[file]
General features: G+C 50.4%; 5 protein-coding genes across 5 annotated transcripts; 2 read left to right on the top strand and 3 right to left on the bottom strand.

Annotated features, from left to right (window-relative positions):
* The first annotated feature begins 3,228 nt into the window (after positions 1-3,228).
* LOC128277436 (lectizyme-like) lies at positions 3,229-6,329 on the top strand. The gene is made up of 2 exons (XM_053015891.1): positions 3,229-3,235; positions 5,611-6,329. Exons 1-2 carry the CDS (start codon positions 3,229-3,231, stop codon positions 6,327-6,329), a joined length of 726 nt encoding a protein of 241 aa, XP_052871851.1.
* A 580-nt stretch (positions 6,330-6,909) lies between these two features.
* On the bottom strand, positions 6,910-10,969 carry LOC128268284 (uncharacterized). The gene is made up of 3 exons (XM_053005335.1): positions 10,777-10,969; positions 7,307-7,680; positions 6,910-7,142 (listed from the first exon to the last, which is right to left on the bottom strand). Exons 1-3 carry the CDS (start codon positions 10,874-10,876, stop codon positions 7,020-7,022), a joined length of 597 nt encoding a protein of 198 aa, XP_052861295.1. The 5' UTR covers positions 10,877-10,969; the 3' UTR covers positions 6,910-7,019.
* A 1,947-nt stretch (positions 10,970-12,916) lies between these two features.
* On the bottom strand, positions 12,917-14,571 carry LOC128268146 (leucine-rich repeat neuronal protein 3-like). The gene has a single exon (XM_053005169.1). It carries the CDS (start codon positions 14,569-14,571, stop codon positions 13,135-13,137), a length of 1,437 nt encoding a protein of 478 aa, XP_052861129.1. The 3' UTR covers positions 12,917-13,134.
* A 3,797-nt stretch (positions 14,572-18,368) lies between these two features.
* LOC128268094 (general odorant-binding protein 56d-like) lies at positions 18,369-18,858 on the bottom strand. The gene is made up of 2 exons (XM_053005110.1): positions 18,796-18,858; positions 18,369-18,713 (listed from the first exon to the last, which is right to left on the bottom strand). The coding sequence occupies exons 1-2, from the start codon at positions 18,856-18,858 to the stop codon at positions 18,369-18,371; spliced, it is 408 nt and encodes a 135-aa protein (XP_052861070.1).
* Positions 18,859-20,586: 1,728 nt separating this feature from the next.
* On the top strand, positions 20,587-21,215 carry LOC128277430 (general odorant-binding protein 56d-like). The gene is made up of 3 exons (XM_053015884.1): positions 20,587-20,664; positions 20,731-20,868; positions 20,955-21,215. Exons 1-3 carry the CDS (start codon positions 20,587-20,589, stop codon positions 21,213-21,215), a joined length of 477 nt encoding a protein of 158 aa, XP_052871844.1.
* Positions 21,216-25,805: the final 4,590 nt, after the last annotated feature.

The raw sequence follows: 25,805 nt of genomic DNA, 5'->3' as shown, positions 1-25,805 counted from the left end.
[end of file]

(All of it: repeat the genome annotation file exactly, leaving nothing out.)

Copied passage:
General features: G+C 50.4%; 5 protein-coding genes across 5 annotated transcripts; 2 read left to right on the top strand and 3 right to left on the bottom strand.

Annotated features, from left to right (window-relative positions):
* The first annotated feature begins 3,228 nt into the window (after positions 1-3,228).
* LOC128277436 (lectizyme-like) lies at positions 3,229-6,329 on the top strand. The gene is made up of 2 exons (XM_053015891.1): positions 3,229-3,235; positions 5,611-6,329. Exons 1-2 carry the CDS (start codon positions 3,229-3,231, stop codon positions 6,327-6,329), a joined length of 726 nt encoding a protein of 241 aa, XP_052871851.1.
* A 580-nt stretch (positions 6,330-6,909) lies between these two features.
* On the bottom strand, positions 6,910-10,969 carry LOC128268284 (uncharacterized). The gene is made up of 3 exons (XM_053005335.1): positions 10,777-10,969; positions 7,307-7,680; positions 6,910-7,142 (listed from the first exon to the last, which is right to left on the bottom strand). Exons 1-3 carry the CDS (start codon positions 10,874-10,876, stop codon positions 7,020-7,022), a joined length of 597 nt encoding a protein of 198 aa, XP_052861295.1. The 5' UTR covers positions 10,877-10,969; the 3' UTR covers positions 6,910-7,019.
* A 1,947-nt stretch (positions 10,970-12,916) lies between these two features.
* On the bottom strand, positions 12,917-14,571 carry LOC128268146 (leucine-rich repeat neuronal protein 3-like). The gene has a single exon (XM_053005169.1). It carries the CDS (start codon positions 14,569-14,571, stop codon positions 13,135-13,137), a length of 1,437 nt encoding a protein of 478 aa, XP_052861129.1. The 3' UTR covers positions 12,917-13,134.
* A 3,797-nt stretch (positions 14,572-18,368) lies between these two features.
* LOC128268094 (general odorant-binding protein 56d-like) lies at positions 18,369-18,858 on the bottom strand. The gene is made up of 2 exons (XM_053005110.1): positions 18,796-18,858; positions 18,369-18,713 (listed from the first exon to the last, which is right to left on the bottom strand). The coding sequence occupies exons 1-2, from the start codon at positions 18,856-18,858 to the stop codon at positions 18,369-18,371; spliced, it is 408 nt and encodes a 135-aa protein (XP_052861070.1).
* Positions 18,859-20,586: 1,728 nt separating this feature from the next.
* On the top strand, positions 20,587-21,215 carry LOC128277430 (general odorant-binding protein 56d-like). The gene is made up of 3 exons (XM_053015884.1): positions 20,587-20,664; positions 20,731-20,868; positions 20,955-21,215. Exons 1-3 carry the CDS (start codon positions 20,587-20,589, stop codon positions 21,213-21,215), a joined length of 477 nt encoding a protein of 158 aa, XP_052871844.1.
* Positions 21,216-25,805: the final 4,590 nt, after the last annotated feature.

The raw sequence follows: 25,805 nt of genomic DNA, 5'->3' as shown, positions 1-25,805 counted from the left end.